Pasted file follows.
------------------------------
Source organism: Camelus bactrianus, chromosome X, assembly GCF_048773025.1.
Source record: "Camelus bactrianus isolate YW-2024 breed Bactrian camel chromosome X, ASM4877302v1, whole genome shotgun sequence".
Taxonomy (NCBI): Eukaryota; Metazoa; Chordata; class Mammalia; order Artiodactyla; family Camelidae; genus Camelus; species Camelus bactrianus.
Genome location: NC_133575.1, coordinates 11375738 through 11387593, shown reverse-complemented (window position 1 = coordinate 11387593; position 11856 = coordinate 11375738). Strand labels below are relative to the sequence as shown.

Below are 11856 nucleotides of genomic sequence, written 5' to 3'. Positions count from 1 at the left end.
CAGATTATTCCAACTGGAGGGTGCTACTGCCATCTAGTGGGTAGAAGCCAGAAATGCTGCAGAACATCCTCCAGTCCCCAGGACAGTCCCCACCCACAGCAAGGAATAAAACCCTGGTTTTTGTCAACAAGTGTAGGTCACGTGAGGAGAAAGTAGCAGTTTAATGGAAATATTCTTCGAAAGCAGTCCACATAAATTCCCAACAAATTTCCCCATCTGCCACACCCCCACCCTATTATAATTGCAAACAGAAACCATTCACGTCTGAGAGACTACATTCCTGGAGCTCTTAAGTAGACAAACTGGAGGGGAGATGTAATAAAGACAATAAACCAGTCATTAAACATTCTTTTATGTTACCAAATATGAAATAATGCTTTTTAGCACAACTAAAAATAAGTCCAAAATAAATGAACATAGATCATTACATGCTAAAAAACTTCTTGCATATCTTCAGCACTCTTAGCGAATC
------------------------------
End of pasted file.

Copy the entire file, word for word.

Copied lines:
Source organism: Camelus bactrianus, chromosome X, assembly GCF_048773025.1.
Source record: "Camelus bactrianus isolate YW-2024 breed Bactrian camel chromosome X, ASM4877302v1, whole genome shotgun sequence".
Taxonomy (NCBI): Eukaryota; Metazoa; Chordata; class Mammalia; order Artiodactyla; family Camelidae; genus Camelus; species Camelus bactrianus.
Genome location: NC_133575.1, coordinates 11375738 through 11387593, shown reverse-complemented (window position 1 = coordinate 11387593; position 11856 = coordinate 11375738). Strand labels below are relative to the sequence as shown.

Below are 11856 nucleotides of genomic sequence, written 5' to 3'. Positions count from 1 at the left end.
CAGATTATTCCAACTGGAGGGTGCTACTGCCATCTAGTGGGTAGAAGCCAGAAATGCTGCAGAACATCCTCCAGTCCCCAGGACAGTCCCCACCCACAGCAAGGAATAAAACCCTGGTTTTTGTCAACAAGTGTAGGTCACGTGAGGAGAAAGTAGCAGTTTAATGGAAATATTCTTCGAAAGCAGTCCACATAAATTCCCAACAAATTTCCCCATCTGCCACACCCCCACCCTATTATAATTGCAAACAGAAACCATTCACGTCTGAGAGACTACATTCCTGGAGCTCTTAAGTAGACAAACTGGAGGGGAGATGTAATAAAGACAATAAACCAGTCATTAAACATTCTTTTATGTTACCAAATATGAAATAATGCTTTTTAGCACAACTAAAAATAAGTCCAAAATAAATGAACATAGATCATTACATGCTAAAAAACTTCTTGCATATCTTCAGCACTCTTAGCGAATC